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The Maple Ridge Slide

January 28, 2015

On January 30, 1880 occurred most catastrophic event of this winter of extremes. Reports began to come in from upriver that a section of the hillside at Maple Ridge had slipped away into the Fraser River, partially blocking the channel.

Residents reported hearing a loud overture, "like a discharge of heavy cannon,"  heralding the movement. Others heard from a distance a "roaring sound."

At 2:30 in the afternoon, about 20 acres of the farm of Justus W Howison had broken away en masse, forming a large bend in the stream, complete with trees standing erect.

The slide displaced a wave of water and ice that swept over the opposite bank, submerging the farms of William Edge and Edward Muench. Trees left standing had the branches and bark torn off to a height of 10 meters.

Edge, at work clearing land, was tossed like a toothpick amongst a pile of broken rails. He was said to be "frightfully wounded by the falling trees and flying ice" and not expected to live.  

Muench’s wharf was wrecked and two horses battered by water and ice barely survived.

At the adjacent fish-curing establishment  of James Wise and Alex Ewen the wharf was destroyed and the buildings crumpled. A scow was carried more than 100 meters onshore and when the waters receded, left sitting there, high and dry.

A tsunami  estimated to be from 5 to 20 meters in height reversed up the Fraser beyond Fort Langley, folding back the ice floes and splintering boats and docks.  A boom of logs was broken up and joined the debris smashing into structures along the riverbank. 

It was a time when the river was the main highway, and numerous landing places, docks, jetties and sheds lined the river banks.

William Nickels stated that 8 miles above the slide the water level of the Fraser rose 3 meters.

view of 1880 Maple Ridge Slide area

The area of the slide is indicated, lower center,  on the modern view, above.  Top left was the farm of William Nickles, where the water rose 3 meters.  Top center, Fort Langley. Opposite the slide were the farms of Edge and Muench, with Ewen’s fishery in between. Nowadays,  the Derby Reach campsite occupies the riverbank directly opposite the slide.

Excursion to Maple Ridge Slide

On the weekend following the slide, excursionists accommodated by Captain Odin of the steamer Gem went up from New Westminster to gaze in awe at  the devastation  caused by the event already dubbed "the Maple Ridge Slide." 

Nowadays the slide is most often called the “Haney Slide” after a railway station that was later built nearby.

The countryside was noticed to have retained  "a wintry aspect" with snow still lying in the woods. Some got off the boat to examine the nature of the material that broke away, noting a blue clay overlaid with sand and rich loam. The face of the caved area was said to be 1/4 mile in length, with a small  creek flowing at the center. On parts of the hillside, now in the river,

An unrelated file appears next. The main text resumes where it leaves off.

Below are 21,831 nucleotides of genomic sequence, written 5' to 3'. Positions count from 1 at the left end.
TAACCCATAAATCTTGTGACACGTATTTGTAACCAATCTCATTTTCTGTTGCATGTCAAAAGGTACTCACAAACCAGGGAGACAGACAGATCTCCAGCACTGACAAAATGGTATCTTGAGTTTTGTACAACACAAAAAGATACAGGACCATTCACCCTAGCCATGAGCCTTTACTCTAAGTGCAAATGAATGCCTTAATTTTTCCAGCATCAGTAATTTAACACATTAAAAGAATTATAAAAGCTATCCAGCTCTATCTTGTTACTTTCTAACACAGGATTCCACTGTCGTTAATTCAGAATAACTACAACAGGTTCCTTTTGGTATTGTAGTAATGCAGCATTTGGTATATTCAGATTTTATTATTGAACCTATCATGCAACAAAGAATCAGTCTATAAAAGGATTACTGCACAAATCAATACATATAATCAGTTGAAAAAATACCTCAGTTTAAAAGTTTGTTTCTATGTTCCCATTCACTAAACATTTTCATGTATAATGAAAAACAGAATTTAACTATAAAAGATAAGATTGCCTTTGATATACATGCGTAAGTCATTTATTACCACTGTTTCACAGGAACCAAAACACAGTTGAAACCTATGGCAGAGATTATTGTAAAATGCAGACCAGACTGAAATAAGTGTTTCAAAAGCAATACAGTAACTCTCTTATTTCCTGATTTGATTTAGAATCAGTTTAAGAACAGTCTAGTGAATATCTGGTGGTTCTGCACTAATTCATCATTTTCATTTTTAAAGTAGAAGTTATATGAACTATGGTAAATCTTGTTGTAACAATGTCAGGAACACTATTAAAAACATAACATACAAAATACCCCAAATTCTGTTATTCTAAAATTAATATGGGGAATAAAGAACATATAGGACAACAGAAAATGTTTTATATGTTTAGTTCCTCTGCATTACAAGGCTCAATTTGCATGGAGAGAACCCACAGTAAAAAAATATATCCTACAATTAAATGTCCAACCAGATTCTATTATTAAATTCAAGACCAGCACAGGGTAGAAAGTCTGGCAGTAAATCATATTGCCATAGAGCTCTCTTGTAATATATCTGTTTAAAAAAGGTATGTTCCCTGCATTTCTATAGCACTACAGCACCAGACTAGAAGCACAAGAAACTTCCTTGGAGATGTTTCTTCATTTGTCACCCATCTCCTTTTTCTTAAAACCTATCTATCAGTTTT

"the snow is still undisturbed, except where the frozen sod is divided by cracks, which generally run at right angles to the line of the river. Over these sections of surface the line of the Maple Ridge road can be traced for a considerable distance."

 

William Edge,  whose farm lay on the old townsite of Derby, died of his injuries a few days after the slide.

Reverberations

     
Haney bulge

1923 Geological Survey of Canada map detail of Derby Reach and Haney shows slide bulge in Fraser River. 

The road was rebuilt around the bluff and the Canadian Pacific Railway traverses the base of the slide.

  Maple Ridge Slide Map - Fraser River - 1923 GSC map
     

 

Hamilton Edge of Derby

June, 1935, Murrayville BC –

"Hamilton Edge, well known pioneer of Langley who has lived in Derby townsite for nearly half a century," appealed to Langley township council for help in preserving his property on the south bank of the Fraser River. The river had carried off about 

"20 acres of good land and now his house, which once stood well back from the water, is in danger of being undermined and falling into the stream in the freshet." 

Edge had put in protection piles to no effect.

Hamilton was the son of William Edge, killed in 1880 when the Maple Ridge Slide carried about 20 acres of land from the north bank into the Fraser River.

The Edge property now forms part of the Derby Reach Park.

Justus W Howison of the Occident Hotel

Occident Hotel - JW Howison - 1880In January 1880, just a couple of weeks before the slide occurred on his property at Maple Ridge, Justice W Howison had purchased a hotel business in the city of New Westminster and was not then living on the farm.

He and wife Mary Howison would operate the Occident Hotel as a first-class establishment, building the business into the most popular hostel in the city, before selling out two years later.

Three years to the month after he bought the hotel and the slide occurred at his farm, Justus William Howison succumbed to “congestion of the brain, “ passing away on January 6. 1883. 

A native of Quebec, Howison  was only 33 years old.

J W Howison had acquired a number of other properties in the district before he died, including Lot 11 at Brownsville,  formerly the property of Peter Donahue, which had been sold for taxes in 1879.  At the time of the South Westminster land boom his widow contracted to sell the property to William Manson, resulting in a notable court action.

link to Google Map of Maple Ridge SlideClick link to Google Map of Maple Ridge Slide.

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